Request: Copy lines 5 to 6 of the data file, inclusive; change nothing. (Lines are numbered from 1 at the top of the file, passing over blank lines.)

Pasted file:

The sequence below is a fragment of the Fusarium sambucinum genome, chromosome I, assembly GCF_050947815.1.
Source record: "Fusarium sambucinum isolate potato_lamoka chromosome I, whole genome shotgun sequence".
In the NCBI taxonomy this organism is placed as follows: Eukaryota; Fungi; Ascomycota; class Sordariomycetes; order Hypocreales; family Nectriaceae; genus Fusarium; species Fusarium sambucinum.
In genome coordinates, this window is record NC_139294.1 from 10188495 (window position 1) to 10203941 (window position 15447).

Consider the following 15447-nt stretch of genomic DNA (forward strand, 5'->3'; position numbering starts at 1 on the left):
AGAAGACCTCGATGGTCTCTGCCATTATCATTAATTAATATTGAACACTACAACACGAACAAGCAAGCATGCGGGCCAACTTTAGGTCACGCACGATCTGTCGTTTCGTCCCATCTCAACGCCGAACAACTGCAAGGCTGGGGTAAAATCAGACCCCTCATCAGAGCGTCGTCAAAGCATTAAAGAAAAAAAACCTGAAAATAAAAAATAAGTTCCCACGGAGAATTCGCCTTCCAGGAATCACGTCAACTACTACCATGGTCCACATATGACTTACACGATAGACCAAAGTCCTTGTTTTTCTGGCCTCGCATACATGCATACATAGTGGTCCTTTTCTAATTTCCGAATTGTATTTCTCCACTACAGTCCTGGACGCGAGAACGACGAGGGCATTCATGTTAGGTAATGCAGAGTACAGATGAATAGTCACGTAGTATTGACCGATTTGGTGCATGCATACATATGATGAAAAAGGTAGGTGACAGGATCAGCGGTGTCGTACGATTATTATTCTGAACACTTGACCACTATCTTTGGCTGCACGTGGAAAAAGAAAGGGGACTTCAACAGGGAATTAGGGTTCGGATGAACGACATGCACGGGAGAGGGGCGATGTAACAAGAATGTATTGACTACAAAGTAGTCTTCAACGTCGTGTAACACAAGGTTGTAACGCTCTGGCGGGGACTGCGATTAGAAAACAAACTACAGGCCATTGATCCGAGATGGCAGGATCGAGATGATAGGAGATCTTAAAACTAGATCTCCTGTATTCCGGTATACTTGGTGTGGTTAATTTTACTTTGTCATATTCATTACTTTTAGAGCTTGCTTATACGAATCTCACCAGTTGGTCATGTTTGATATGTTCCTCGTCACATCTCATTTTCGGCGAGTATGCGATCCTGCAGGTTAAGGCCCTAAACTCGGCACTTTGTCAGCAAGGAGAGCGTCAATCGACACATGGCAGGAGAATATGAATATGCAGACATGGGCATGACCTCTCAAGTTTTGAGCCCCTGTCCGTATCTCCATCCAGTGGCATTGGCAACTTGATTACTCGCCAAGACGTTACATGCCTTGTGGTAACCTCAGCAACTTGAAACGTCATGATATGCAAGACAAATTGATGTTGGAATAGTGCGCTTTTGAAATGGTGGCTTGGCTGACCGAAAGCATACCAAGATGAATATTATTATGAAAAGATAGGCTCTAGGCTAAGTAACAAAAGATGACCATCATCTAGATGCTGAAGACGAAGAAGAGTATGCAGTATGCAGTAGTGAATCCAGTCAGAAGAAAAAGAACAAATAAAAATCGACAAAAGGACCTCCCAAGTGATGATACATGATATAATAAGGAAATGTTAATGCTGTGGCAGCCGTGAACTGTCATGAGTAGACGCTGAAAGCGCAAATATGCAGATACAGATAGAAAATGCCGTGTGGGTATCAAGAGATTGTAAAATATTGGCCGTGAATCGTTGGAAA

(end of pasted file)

Consider the following 15447-nt stretch of genomic DNA (forward strand, 5'->3'; position numbering starts at 1 on the left):
AGAAGACCTCGATGGTCTCTGCCATTATCATTAATTAATATTGAACACTACAACACGAACAAGCAAGCATGCGGGCCAACTTTAGGTCACGCACGATCTGTCGTTTCGTCCCATCTCAACGCCGAACAACTGCAAGGCTGGGGTAAAATCAGACCCCTCATCAGAGCGTCGTCAAAGCATTAAAGAAAAAAAACCTGAAAATAAAAAATAAGTTCCCACGGAGAATTCGCCTTCCAGGAATCACGTCAACTACTACCATGGTCCACATATGACTTACACGATAGACCAAAGTCCTTGTTTTTCTGGCCTCGCATACATGCATACATAGTGGTCCTTTTCTAATTTCCGAATTGTATTTCTCCACTACAGTCCTGGACGCGAGAACGACGAGGGCATTCATGTTAGGTAATGCAGAGTACAGATGAATAGTCACGTAGTATTGACCGATTTGGTGCATGCATACATATGATGAAAAAGGTAGGTGACAGGATCAGCGGTGTCGTACGATTATTATTCTGAACACTTGACCACTATCTTTGGCTGCACGTGGAAAAAGAAAGGGGACTTCAACAGGGAATTAGGGTTCGGATGAACGACATGCACGGGAGAGGGGCGATGTAACAAGAATGTATTGACTACAAAGTAGTCTTCAACGTCGTGTAACACAAGGTTGTAACGCTCTGGCGGGGACTGCGATTAGAAAACAAACTACAGGCCATTGATCCGAGATGGCAGGATCGAGATGATAGGAGATCTTAAAACTAGATCTCCTGTATTCCGGTATACTTGGTGTGGTTAATTTTACTTTGTCATATTCATTACTTTTAGAGCTTGCTTATACGAATCTCACCAGTTGGTCATGTTTGATATGTTCCTCGTCACATCTCATTTTCGGCGAGTATGCGATCCTGCAGGTTAAGGCCCTAAACTCGGCACTTTGTCAGCAAGGAGAGCGTCAATCGACACATGGCAGGAGAATATGAATATGCAGACATGGGCATGACCTCTCAAGTTTTGAGCCCCTGTCCGTATCTCCATCCAGTGGCATTGGCAACTTGATTACTCGCCAAGACGTTACATGCCTTGTGGTAACCTCAGCAACTTGAAACGTCATGATATGCAAGACAAATTGATGTTGGAATAGTGCGCTTTTGAAATGGTGGCTTGGCTGACCGAAAGCATACCAAGATGAATATTATTATGAAAAGATAGGCTCTAGGCTAAGTAACAAAAGATGACCATCATCTAGATGCTGAAGACGAAGAAGAGTATGCAGTATGCAGTAGTGAATCCAGTCAGAAGAAAAAGAACAAATAAAAATCGACAAAAGGACCTCCCAAGTGATGATACATGATATAATAAGGAAATGTTAATGCTGTGGCAGCCGTGAACTGTCATGAGTAGACGCTGAAAGCGCAAATATGCAGATACAGATAGAAAATGCCGTGTGGGTATCAAGAGATTGTAAAATATTGGCCGTGAATCGTTGGAAA